Why run a marathon?

The Welsh Castles Relay - photo by David Knight

The Welsh Castles Relay

Running a marathon is one of the most challenging and rewarding events that any of us will experience.  The human body imposes natural limitations on the distance we can run easily.  Twenty miles is about the furthest we can go comfortably, even if we are well trained, before we begin to run out of fuel and our muscles begin to hurt.  The marathon distance is exquisitely set to take us beyond our comfort zone, into a realm in which we confront the limitations of our bodies and our minds.  We complete the marathon distance only by patient preparation and mental discipline.  There are no short cuts, no easy ways out.  The marathon takes us up to, and beyond, the limit of human endurance, into an unknown zone where we confront our true selves, and discover our inner strengths and limits.

Thirty-five thousand people run the London Marathon each year, and tens of thousands of runners also take part in big city marathons such as New York, Paris, Boston, and Sydney.  Why do we all do it? There is something about the challenge of the marathon that attracts our adventurousness.

Most participants in a marathon want to finish.  They may run the whole distance; more likely they will run and walk, just as long as they get round.  These are the real heroes of the marathon – the runners who have risen to a challenge unlike anything they have done before.  They may be running for charity, perhaps in memory of a loved one, or to show themselves and the world that they have the inner strength to succeed.

The next group of marathon runners want to perform and improve.  These are often club runners, and they may well have run a marathon before, and now want to finish in a faster time (or at least fight off the effects of advancing age by finishing no slower). The pressure is enormous: they train for months, focused on a single race. If they happen to have a bad day, it will be another six months before they have their next chance to achieve their goals and recover their pride and confidence.

The third and final group of runners are the elite racers, hoping to do well, or perhaps win, at least in their age group. Again, their opportunities to achieve their goals are rare.  Unless they are blessed with an extraordinary physiology, marathon athletes may have as few as eight or ten good marathon races in their whole lifetime; some have as few as two or three.

There are plenty of good reasons for training for and running a marathon.  The training will help you to lose weight and increase your fitness.  Running will bring you more self-confidence and energy.  Achieving such a demanding goal will earn you self-respect, and the esteem of others around you.

One of the excitements and pleasures of the marathon is that all these runners take part in the same race, with the same sense of occasion.  All know that, in different ways, they are facing up to their own challenge.

Which football-lover has played in a team with their football idols? Which hockey player has skated with the great names of hockey?  As a runner, I’ve been privileged to take part in races with my heroes, including Paula Radcliffe, Josiah Tugwane, Bill Rodgers and Haile Gebreselassie.  They beat me, for sure, but we were all part of it together.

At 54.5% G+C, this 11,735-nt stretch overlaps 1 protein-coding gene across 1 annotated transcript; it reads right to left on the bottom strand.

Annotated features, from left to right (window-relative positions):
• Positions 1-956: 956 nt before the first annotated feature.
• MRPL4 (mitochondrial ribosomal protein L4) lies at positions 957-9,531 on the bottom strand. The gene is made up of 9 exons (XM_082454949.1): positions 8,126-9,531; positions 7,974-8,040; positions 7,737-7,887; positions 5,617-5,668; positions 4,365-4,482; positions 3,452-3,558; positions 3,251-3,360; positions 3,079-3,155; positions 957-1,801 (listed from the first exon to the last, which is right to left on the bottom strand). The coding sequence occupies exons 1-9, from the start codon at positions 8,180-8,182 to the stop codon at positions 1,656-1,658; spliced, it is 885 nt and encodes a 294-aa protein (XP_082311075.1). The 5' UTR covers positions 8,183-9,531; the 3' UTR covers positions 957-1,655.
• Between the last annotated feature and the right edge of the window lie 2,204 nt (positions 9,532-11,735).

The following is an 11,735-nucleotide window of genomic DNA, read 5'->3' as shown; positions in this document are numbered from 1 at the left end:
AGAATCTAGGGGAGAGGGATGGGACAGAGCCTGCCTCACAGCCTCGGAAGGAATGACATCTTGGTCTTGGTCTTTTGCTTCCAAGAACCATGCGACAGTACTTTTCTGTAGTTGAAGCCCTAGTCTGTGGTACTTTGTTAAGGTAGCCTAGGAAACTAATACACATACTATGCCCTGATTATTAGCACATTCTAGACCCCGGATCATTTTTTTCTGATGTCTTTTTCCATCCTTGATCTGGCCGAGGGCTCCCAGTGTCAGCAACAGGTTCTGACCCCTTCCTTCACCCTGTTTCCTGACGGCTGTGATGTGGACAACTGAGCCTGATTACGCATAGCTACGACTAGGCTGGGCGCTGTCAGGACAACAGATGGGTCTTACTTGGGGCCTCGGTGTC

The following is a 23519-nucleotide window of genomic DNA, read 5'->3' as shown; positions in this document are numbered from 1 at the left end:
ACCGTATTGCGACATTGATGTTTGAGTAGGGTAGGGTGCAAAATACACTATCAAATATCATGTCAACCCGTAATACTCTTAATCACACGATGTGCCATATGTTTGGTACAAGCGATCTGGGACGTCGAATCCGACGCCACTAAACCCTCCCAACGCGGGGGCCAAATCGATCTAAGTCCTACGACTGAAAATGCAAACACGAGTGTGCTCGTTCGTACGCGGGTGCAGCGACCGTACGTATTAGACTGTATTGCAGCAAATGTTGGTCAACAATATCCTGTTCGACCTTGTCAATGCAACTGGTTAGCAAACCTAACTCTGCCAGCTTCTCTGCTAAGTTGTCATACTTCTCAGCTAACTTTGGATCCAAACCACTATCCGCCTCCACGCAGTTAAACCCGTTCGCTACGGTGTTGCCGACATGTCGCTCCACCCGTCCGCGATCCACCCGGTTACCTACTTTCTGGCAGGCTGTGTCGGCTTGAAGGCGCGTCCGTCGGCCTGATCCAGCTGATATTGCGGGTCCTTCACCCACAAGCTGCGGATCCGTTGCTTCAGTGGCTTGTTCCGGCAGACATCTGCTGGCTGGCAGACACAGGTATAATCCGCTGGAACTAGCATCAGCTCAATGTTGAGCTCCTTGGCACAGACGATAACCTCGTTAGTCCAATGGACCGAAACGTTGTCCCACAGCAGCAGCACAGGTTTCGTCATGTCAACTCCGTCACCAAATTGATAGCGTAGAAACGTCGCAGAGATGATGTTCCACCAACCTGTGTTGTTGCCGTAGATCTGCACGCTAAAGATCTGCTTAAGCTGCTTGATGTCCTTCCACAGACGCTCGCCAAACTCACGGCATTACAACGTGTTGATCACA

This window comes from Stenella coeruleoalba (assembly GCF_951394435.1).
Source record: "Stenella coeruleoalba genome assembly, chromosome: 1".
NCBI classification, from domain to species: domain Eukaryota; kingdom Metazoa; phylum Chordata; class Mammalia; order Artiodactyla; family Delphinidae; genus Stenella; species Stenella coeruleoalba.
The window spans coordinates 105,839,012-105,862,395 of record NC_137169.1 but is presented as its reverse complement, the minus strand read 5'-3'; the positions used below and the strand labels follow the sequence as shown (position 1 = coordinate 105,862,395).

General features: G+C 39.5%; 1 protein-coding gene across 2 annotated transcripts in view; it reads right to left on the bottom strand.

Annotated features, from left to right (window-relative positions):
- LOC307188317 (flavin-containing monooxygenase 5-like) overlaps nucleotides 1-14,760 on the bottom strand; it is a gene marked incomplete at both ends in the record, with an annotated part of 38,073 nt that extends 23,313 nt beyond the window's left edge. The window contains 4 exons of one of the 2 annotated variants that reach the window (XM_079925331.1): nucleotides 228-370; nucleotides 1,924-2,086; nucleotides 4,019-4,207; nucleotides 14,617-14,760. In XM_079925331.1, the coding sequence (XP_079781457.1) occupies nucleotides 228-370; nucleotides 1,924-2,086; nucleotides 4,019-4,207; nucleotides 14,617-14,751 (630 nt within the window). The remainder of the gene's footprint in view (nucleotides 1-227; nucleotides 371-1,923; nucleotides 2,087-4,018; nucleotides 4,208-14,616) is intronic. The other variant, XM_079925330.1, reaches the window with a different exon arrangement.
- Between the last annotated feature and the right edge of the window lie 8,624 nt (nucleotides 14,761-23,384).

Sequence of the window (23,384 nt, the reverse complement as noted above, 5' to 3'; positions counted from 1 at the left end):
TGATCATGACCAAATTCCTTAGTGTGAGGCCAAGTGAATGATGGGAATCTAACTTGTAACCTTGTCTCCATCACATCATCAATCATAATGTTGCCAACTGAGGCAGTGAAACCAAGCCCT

8 Responses to Why run a marathon?

  • Andre Roelleke Smyth:

    Very interesting indeed. I’m 40 years old and was well over weight and one day my son said I was fat after watching some tv program. However one day I picked up my running shoes and track suit and went out for a run….I did that every morning, but work hours changed and evening times instead. It took 1 year to shred 3 stone and attempt to lose more but that terms to be the hardest. 2011 has been the most challenging I have ever done and was an still is continuing….First week of April I completed the Brighton full marathon and 5 days after the London Marathon…continued training for the Run to the Beat Half marathon and took 17 minutes off my time from 2010. End of this Month I’m going to Germany for the Frankfurt Marathon and then next year Paris. Why am I doing it…because it a challenge to me…..I’m a dad of a boy and a girl and have the most amazing wife who understands, but has also seen less of me, as I run 2hours maybe longer to get the miles in.
    My only trouble is balance the right recovery drinks and I find Maximuscle helps Viper…Is there anything else you would recommend…kind regards Andre

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  • Why run a marathon?
    Certainly not for the anguish of trying to beat your best time or the pain of trying to over extend yourself, no!
    You ask yourself this in practically every race and the answer comes back the same each time –
    ” Because I can.”
    The elation of having completed and overcome your personal barriers persists for as long as you want and drives you through your next race.

  • David:

    Fits me to a tee. Finished my first marathon last year (was supposed to be my last) but only trained to around 18 miles and had to walk after getting leg cramps at 19. So will be going again this year to try and run the 26. Will train more this time. Hope I haven’t caught the bug though as the time required for training is not easy to fit in. Would like to concentrate on the half marathons. But we’ll find out this year if at the finish I convince myself I’ve done enough this time…… or will I need to try again?

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